Yes. I have been diagnosed with polycystic ovarian syndrome (PCOS), seasonal affective disorder (SAD), Raynaud’s disease/syndrome, irritable bowel syndrome (IBS). I have hirsutism, am prone to migraines and am gluten-sensitive.  There may be or may have been other issues. 🙂

Okay, that’s a lot.  So, what exactly do you do now?

You’re right, but it was a four-year long journey up to that point. 😉  What do I do now? I have established some basic daily rules for myself.

  • Express Gratitude:  Upon waking and before going to sleep, I thank the universe for my life, my body, my supports, my challenges, my illness, etc.
  • Go for a Walk (whether it is 5 minutes or 5 hours):  I usually walk 1-2 hours daily.
  • Remain Body Positive: I consider my body a temple that is deserving of the best that I can offer it.  It may sound cliché, but it is the truth.  I appreciate my body in all its perfect imperfections.  I take good care with how I treat it externally and internally.
  • Maintain Food Positivity: I focus on eating what my body likes (rather than what my mind and emotions crave).  I eat fresh vegetables and fruits, enjoy nuts and dried fruits, consume low carbohydrate milk products such as Greek yogurt, limit my intake of gluten loaded foods such as bread.  My basic rule is:  if it can live on a shelf for longer than a week, then it is for limited consumption.  Don’t get me wrong, I eat what I want within reason.
  • Take Medication and Vitamins: No excuses. I take my medication and my vitamins.  That’s it.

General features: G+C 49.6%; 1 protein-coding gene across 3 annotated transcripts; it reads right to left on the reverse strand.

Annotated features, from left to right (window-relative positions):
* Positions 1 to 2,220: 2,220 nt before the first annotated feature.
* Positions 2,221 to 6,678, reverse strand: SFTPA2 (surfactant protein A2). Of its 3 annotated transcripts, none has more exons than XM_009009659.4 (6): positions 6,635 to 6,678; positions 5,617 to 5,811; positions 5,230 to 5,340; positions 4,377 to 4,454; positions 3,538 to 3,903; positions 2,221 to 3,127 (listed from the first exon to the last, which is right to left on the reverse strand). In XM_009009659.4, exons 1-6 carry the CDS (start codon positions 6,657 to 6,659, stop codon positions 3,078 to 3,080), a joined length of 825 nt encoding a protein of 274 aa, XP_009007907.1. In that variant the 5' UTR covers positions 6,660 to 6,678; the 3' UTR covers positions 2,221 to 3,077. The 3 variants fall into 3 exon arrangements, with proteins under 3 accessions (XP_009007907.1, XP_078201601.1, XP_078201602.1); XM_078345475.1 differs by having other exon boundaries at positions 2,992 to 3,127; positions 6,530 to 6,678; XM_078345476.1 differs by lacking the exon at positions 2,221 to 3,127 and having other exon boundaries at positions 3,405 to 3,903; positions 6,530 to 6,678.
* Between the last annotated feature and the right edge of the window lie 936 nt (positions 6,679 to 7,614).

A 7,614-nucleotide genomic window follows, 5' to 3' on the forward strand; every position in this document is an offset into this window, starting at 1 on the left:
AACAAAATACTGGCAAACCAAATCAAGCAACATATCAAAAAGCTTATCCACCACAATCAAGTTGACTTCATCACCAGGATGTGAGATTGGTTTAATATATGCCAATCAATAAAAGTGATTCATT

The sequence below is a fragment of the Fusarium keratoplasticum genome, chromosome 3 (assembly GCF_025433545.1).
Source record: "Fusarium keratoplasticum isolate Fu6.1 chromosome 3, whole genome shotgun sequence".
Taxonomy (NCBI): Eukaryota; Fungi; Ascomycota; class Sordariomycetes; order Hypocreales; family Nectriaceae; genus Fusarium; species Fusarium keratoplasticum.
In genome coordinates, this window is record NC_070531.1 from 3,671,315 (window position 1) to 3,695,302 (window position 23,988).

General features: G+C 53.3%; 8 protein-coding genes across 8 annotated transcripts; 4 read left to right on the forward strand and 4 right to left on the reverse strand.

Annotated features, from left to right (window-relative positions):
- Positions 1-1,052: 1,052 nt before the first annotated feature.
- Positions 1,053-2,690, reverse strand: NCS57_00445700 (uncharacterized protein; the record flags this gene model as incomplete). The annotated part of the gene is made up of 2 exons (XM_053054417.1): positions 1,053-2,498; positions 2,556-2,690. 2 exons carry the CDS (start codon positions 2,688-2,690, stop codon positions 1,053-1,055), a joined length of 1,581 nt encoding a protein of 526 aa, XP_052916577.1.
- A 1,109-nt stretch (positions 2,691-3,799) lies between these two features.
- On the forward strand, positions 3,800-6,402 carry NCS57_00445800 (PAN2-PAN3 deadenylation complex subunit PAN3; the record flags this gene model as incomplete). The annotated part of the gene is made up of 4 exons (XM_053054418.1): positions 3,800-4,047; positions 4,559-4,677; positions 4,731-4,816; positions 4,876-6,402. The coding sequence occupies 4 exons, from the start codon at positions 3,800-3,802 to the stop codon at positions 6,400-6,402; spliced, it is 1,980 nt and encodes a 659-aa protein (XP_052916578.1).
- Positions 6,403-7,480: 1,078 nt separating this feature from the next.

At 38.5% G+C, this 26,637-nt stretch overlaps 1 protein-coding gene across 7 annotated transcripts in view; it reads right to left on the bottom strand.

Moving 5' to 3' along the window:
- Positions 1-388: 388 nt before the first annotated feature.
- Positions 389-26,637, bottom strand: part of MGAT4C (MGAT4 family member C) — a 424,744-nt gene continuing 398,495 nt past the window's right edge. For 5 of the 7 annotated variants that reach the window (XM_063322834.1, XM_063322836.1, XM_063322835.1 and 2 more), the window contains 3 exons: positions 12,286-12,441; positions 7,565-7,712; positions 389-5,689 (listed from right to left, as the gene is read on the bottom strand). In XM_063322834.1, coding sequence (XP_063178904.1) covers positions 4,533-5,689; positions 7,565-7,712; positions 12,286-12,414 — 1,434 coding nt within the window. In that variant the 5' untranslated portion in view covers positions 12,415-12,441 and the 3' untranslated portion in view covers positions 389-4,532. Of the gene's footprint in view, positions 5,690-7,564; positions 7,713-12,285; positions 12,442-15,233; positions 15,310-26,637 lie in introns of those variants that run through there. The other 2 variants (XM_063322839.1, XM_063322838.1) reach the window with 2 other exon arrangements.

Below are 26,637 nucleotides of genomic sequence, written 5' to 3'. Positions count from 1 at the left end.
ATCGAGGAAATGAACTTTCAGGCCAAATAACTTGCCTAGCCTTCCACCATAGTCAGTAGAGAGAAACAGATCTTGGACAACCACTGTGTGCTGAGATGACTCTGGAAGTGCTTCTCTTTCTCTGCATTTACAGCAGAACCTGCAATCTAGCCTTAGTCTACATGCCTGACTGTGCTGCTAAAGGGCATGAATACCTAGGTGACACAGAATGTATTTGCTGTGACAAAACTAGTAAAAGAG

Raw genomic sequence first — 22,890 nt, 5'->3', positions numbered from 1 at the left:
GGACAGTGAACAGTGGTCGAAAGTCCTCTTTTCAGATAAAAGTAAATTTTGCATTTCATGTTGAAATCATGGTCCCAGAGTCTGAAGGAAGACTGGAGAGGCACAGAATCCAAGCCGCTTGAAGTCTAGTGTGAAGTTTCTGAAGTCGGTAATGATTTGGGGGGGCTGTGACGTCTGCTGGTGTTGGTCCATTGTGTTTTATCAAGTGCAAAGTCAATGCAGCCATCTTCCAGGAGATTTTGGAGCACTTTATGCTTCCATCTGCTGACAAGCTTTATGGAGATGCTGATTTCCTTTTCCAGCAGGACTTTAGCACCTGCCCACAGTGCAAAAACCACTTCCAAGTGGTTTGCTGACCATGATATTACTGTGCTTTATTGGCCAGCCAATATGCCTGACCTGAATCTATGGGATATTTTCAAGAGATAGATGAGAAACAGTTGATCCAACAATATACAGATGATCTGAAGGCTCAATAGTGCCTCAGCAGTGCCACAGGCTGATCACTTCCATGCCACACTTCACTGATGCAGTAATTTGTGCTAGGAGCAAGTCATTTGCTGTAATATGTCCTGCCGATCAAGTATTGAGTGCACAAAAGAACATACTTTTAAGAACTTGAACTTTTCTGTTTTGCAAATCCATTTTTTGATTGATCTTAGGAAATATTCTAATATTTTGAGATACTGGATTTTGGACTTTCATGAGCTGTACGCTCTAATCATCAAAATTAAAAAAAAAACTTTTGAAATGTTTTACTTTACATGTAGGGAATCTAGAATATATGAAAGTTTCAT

• Limit Fibro/Illness Speech: In my world, unless I have a reason to, I aim not to discuss my illness or current physical status with anyone.  I know how I feel and I don’t need others to know I feel.  I also do not need to remind myself about how I am feeling.  I know it and I choose not to reinforce it.  I choose to focus on how I will soon feel…which is healthy and happy. 🙂
  • Check-in with Supports: Along with the above limiting fibro-speech, I believe in checking in with someone (best friend, loved one, therapist, support group) about how the day is going, if you need it.  It’s good to be able to speak freely and honestly with someone who knows your situation and who does not need explanations or to ask questions.
  • Practice Opposite Action: Don’t feel like getting out of bed?  I get out of bed.  Don’t have the energy to make the effort with how I look?  I make the effort.  I always tell people around me that the days that I look my best are often the days I feel my worst.  It is important for me to do what I can for myself to feel the best I can about myself.
  • Make Goals and Create Plans:  Even though having fibromyalgia has caused me to change my direction in life, it has also forced me to examine those goals and understand what is most important to me.  What I’ve come to realise is that I can achieve my goals–it just takes a bit more effort. 🙂 So, never give up your goals…just see where you might need to make some modifications.
  • Believe in Possibilities:  I am a fan of law of attraction.  Ask. Believe. Receive.  I have found that when I focus on believing, e.g. believing myself, my supports, my dreams, etc., I am able to achieve my goals.

 

Okay, but what medications do you take?  Certainly, that’s been most beneficial.

Well, I choose not to be specific, because I prefer not to endorse one medication over another.  I take an atypical antidepressant that works with dopamine rather than serotonin.  I also take a medication that manages blood pressure and helps with the hirsutism.   Beyond that I take a multivitamin as well as extra iron, folic acid and Vitamins C & B12.

Regarding what has been most beneficial, I believe that it is the combination of independent self-care (food, exercise, stress management, etc.) and medication. One without the other does not work for me.  It may, however, work for someone else.

More questions or seeking resources about fibromyalgia?  Visit my Resources page for more links! Also, feel free to email me at diedreblake@gmail.com!